India’s Union government is planning to table the BRAI bill in the current winter session of parliament.

*“Given that there is growing scientific evidence against the safety of genetically modified (GM) crops to our health, it is unfortunate that the government is pushing to introduce the BRAI Bill that promotes the controversial GM technology which is a threat to the safety of our food,”* said Beej Bachao Andolan. Mr Ajay Mahajan pointed out that this Bill is introduced by the Ministry of Science and Technology, and there is a contradiction as promoters cannot be regulators!

The controversial BRAI Bill has been under public scrutiny and there has been widespread opposition to the Bill even when it was due to be tabled in the Monsoon Session of Parliament this year. There has been opposition from the National Campaign for Peoples’ Right to Information (NCPRI) towards this Bill as it overrides the Right to Information Act (2005) and bypasses citizen’s right to know and participate. Also, there has been formal opposition from MPs against this Bill.

*“Despite opposition from various quarters, the government is adamant in tabling the BRAI Bill. This shows a blatant nexus between Multinational Seed companies who are pushing their GM crops in India and our government institutions,”* said Vijay Pratap, social activist.

*“The BRAI Bill is anti-life,”* said Sudhir Gandotra from the Humanist Party, who also added that the Union government is not listening to the public and joining hands with the industry by pushing this Bill in Parliament.

The role of law in biosafety is critical. But if the law itself promotes the use and application of an untested or insufficiently tested technology, then not only the text of the Bill but the very law-making process needs to be suspected.

At a time when the issue of corruption in government decision-making is centrestage, the BRAI Bill is another such example. Not only national but international law is being either distorted or disregarded. For instance, the country which is seen as the pioneer of agricultural biotechnology – the USA – is neither a member to the Convention on Biological Diversity, nor does it subscribe to the Convention Protocols on Biosafety or Liability and Redress.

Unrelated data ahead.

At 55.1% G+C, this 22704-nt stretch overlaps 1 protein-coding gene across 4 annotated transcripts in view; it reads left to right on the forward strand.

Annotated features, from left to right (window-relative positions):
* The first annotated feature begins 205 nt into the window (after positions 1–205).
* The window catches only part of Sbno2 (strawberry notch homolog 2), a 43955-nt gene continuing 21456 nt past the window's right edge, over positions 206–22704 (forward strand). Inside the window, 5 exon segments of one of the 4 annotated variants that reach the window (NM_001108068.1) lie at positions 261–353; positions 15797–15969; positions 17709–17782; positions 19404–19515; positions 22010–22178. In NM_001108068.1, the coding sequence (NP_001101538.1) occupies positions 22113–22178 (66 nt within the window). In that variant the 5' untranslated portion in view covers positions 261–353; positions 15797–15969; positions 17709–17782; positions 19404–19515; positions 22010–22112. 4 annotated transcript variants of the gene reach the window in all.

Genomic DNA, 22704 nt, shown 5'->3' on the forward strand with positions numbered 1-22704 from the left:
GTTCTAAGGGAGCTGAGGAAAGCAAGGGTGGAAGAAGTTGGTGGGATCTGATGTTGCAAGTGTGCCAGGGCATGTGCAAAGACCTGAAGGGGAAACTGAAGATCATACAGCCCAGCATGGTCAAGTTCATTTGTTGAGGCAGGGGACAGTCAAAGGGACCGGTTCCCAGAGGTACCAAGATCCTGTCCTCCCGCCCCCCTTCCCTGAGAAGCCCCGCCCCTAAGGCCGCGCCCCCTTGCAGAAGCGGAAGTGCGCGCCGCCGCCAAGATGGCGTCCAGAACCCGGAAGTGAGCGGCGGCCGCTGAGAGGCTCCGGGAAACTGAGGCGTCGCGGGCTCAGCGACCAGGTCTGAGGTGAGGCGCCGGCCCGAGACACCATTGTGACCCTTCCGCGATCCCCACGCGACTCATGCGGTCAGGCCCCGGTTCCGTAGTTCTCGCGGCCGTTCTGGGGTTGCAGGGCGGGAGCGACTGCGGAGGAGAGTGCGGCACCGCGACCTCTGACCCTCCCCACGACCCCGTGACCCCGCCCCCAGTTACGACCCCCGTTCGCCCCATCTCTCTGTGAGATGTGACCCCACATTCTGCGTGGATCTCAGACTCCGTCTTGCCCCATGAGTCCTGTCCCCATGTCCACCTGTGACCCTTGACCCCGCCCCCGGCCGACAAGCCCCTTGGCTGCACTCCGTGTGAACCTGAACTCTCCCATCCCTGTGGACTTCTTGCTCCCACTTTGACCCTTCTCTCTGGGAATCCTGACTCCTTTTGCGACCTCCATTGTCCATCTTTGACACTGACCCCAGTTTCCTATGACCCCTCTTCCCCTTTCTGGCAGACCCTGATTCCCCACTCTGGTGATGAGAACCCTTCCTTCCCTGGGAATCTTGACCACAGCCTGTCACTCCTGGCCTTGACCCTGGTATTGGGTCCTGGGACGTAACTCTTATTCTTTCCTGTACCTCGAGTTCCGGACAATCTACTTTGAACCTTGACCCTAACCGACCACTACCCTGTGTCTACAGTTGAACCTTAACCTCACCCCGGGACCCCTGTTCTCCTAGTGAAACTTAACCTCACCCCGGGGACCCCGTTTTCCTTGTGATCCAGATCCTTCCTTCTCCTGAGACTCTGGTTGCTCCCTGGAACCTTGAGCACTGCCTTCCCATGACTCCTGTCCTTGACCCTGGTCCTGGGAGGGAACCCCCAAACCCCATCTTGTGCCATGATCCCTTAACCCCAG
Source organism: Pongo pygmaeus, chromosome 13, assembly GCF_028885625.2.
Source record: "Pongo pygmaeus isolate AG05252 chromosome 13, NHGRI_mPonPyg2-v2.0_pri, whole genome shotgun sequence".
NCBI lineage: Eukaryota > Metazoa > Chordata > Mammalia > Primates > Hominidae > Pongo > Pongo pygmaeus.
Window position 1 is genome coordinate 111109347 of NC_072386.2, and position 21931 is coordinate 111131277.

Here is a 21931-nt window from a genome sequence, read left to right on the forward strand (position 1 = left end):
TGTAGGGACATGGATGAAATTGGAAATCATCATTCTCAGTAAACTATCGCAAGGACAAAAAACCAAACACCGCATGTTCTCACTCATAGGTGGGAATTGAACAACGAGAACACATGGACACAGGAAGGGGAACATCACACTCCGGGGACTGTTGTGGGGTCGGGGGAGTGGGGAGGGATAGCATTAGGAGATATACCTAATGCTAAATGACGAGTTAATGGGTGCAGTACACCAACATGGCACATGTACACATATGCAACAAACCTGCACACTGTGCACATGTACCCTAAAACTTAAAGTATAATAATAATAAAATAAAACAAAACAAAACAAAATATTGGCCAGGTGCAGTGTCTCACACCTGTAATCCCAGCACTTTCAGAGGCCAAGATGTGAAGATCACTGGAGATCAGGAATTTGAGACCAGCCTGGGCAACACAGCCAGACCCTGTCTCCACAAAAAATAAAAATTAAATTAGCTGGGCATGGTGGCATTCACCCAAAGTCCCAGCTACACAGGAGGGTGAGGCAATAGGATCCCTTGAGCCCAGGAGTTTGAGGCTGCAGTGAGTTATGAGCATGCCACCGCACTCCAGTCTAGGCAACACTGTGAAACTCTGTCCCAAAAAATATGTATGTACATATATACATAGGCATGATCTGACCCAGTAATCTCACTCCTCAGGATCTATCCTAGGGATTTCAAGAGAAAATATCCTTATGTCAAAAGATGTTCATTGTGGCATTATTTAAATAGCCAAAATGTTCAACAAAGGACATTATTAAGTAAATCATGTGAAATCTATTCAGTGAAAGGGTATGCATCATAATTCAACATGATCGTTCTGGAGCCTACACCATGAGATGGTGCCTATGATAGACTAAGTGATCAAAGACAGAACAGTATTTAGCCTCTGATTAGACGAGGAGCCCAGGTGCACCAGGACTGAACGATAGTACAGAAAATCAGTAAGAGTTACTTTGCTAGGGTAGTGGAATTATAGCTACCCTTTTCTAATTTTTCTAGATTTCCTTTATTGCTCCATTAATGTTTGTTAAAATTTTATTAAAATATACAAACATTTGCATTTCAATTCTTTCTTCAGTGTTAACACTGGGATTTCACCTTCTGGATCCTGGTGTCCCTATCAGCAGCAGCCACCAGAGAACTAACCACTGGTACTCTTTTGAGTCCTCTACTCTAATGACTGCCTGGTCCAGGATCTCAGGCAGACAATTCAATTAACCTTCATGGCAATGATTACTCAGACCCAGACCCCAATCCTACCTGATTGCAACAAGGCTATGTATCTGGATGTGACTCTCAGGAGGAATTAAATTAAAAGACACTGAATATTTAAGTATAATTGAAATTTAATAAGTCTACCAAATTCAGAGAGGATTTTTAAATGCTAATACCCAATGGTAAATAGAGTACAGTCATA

*“Before India hosts the next round of meetings on these international protocols in October 2012, a clear ‘no entry’ signal must go out to such non-parties, their technology, and its GM peddlers,”* says Mr Gandotra.

Delhi-based legal researcher Shalini Bhutani says India needs a regulatory authority that keeps a tight watch on those promoting GM in food and farming – not on those asking for the safety of India’s wonderful biodiversity and its people’s longstanding way of agriculture. Even the public sector which is now a key player in GM agriculture research needs to be regulated, not just the private corporations.

The Delhi Alliance for Safe Food is sending a strong message to the government through this conference to withdraw the BRAI Bill, which is seen as a threat to India’s food, health and environment. Instead, model State-level laws that factor in the specific local settings need to be developed.

The suggestions is given for live test-runs without any large scale field tests. A system in which you go to the next step only if all the results of the first level are made open. Such a trial period of the regulatory system can run parallel to an independent assessment of the technology and its social, ecological and political implications. Meanwhile, people’s own agricultural know-how and their diverse food systems need to be given legal and policy support. This will also address the food security and farmer sovereignty concerns that the nation is facing.